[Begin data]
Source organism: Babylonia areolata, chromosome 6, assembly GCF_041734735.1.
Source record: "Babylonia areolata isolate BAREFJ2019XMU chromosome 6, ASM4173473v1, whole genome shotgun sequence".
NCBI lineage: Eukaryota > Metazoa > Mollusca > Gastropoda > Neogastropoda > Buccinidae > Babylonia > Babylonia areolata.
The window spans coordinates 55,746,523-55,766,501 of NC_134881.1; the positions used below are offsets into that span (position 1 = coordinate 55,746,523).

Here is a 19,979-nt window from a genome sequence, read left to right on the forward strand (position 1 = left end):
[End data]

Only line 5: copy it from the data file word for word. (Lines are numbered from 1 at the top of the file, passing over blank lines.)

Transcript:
Here is a 19,979-nt window from a genome sequence, read left to right on the forward strand (position 1 = left end):